Document Type

Thesis - Open Access

Award Date

2020

Degree Name

Master of Science (MS)

Department

Geography

First Advisor

Bruce Millett

Keywords

agricultural geography, biochar, Northern Glaciated Plains, remote sensing, soil fertility, soybean

Abstract

Achieving global sustainable agriculture is one of the most incredible challenges of this century, yet many continue to try to solve this problem through the development of precision technologies. Biotechnologies, such as biochar, can perform like a precision technology while protecting agricultural land from soil erosion and fertility loss. The Northern Glaciated Plains ecoregion of the United States is little researched in the benefits from the use of biochar through improved soil nutrient capture and water retention, crop health improvements, and yield increases. The study plot has four sections of corn stover biochar and eight sections of control sections. This project assessed soil chemical properties by testing topsoil samples, resulting in increased soil pH and electrical conductivity in biochar-amended soils. Remotely sensed normalized difference vegetation index images created from a spectral camera measured soybean phenology through reproductive growth stages and showed the positive effect biochar has on health and associated greenness of soybean plants. Destructive, dry weight soybean biomass measurements taken at soybean maturity showed increased soybean biomass in biochar amended plot sections. The goal was to determine how biochar reacts with a haploboroll soil in Brookings County, South Dakota and if biochar application is an appropriate management strategy for this soil and soils of the greater Northern Glaciated Plains ecoregion of the United States. In this study, results conclude that biochar application may not have the significant productivity increases necessary to make biochar a highly recommended amendment for this region through this study’s soil and soybean reactions to biochar, but biochar has the potential to reduce soil productivity loss through other aspects of soil fertility improvement.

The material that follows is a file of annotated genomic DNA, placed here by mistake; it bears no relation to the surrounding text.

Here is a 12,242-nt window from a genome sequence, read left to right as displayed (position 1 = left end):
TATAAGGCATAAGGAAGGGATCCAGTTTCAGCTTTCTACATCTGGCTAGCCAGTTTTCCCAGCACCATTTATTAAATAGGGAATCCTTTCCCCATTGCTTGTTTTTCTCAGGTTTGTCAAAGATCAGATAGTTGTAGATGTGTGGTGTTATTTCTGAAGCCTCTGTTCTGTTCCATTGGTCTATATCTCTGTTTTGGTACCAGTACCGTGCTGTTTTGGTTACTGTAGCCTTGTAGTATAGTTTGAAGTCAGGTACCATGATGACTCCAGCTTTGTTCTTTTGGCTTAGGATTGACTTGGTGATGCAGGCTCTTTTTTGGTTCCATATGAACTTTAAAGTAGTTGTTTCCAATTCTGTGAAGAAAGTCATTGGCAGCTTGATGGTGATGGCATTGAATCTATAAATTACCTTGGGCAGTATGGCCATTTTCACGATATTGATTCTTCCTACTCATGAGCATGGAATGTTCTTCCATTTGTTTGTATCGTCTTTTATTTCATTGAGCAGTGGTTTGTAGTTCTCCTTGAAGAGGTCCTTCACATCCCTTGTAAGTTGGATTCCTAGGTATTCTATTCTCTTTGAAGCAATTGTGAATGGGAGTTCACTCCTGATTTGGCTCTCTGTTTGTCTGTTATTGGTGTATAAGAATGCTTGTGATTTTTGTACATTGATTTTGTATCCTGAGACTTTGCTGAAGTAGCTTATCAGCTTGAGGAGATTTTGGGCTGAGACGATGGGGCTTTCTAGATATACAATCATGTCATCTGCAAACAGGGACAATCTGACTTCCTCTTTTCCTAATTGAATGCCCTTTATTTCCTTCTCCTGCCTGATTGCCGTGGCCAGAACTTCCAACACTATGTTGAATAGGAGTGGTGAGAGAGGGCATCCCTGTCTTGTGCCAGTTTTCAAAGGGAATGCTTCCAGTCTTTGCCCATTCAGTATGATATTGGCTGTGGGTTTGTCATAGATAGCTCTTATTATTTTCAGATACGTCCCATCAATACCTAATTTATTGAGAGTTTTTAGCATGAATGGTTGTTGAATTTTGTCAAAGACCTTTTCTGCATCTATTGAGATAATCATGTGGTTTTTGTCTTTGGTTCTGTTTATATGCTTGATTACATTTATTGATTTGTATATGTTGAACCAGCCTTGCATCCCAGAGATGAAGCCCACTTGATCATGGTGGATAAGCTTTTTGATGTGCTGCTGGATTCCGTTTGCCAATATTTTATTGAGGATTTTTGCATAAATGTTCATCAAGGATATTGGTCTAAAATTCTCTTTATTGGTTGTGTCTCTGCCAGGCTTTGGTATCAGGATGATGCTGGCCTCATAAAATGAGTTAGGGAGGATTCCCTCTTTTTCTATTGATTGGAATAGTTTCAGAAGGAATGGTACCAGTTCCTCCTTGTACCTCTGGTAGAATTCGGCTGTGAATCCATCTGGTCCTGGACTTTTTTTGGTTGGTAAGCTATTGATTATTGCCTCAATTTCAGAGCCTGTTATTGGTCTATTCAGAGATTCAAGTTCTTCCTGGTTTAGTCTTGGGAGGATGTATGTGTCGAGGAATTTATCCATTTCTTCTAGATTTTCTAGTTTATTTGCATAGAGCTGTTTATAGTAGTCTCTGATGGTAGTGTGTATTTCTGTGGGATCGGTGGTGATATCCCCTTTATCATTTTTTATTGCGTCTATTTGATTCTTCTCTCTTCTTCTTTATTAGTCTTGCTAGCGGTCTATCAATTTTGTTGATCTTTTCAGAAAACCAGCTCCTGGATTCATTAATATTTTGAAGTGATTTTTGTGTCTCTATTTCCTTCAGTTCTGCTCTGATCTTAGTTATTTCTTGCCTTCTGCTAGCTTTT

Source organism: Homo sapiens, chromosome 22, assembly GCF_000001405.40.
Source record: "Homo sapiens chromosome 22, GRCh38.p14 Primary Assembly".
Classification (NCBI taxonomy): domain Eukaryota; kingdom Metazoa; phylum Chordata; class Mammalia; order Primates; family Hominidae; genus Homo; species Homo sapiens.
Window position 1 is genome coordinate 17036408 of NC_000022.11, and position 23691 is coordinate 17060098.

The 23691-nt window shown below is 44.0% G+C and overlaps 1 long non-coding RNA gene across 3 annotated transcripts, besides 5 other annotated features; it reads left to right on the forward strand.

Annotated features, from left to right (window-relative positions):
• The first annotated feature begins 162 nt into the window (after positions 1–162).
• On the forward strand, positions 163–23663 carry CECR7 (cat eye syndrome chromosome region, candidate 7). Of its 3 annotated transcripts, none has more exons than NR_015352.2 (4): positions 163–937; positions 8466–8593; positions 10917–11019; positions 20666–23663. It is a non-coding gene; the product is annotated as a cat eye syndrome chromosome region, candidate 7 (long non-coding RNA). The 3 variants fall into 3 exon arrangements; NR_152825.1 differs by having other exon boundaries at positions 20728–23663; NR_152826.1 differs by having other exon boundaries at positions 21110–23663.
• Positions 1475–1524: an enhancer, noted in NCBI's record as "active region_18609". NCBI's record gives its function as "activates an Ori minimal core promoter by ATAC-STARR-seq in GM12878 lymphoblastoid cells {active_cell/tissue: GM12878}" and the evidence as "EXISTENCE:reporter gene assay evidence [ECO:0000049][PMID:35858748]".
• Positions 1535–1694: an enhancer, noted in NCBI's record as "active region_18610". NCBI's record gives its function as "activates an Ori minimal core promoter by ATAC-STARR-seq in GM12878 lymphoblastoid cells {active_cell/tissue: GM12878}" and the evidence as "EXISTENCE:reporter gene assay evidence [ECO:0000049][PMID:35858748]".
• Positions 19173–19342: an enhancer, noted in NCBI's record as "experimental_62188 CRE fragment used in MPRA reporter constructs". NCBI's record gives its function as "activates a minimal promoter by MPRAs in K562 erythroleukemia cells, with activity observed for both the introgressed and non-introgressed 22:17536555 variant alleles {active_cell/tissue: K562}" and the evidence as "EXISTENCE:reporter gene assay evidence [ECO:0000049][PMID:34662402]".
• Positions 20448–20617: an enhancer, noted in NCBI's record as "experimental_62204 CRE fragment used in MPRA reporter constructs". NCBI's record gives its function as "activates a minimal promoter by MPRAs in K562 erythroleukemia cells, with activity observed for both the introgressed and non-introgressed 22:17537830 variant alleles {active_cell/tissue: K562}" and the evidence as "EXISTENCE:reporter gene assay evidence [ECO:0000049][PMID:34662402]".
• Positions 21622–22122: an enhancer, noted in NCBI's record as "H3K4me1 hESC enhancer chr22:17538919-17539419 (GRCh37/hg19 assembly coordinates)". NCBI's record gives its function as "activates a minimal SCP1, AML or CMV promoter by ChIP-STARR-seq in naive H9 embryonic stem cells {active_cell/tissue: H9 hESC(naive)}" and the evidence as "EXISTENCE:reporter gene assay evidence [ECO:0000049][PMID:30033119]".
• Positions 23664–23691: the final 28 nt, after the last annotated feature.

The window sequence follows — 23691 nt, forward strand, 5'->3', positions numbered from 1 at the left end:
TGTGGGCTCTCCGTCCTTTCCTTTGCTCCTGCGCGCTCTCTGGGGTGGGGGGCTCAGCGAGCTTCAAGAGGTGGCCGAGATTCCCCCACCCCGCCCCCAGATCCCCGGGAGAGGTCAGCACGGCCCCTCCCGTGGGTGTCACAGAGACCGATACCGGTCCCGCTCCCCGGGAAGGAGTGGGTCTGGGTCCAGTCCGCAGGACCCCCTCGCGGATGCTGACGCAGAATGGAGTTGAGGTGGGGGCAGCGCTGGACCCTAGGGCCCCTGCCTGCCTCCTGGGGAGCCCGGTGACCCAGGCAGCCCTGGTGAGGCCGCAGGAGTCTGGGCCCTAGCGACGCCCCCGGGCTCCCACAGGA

Format

application/pdf

Number of Pages

153

Publisher

South Dakota State University

Rights

Copyright © 2020 Kaitlyn Abrahamson

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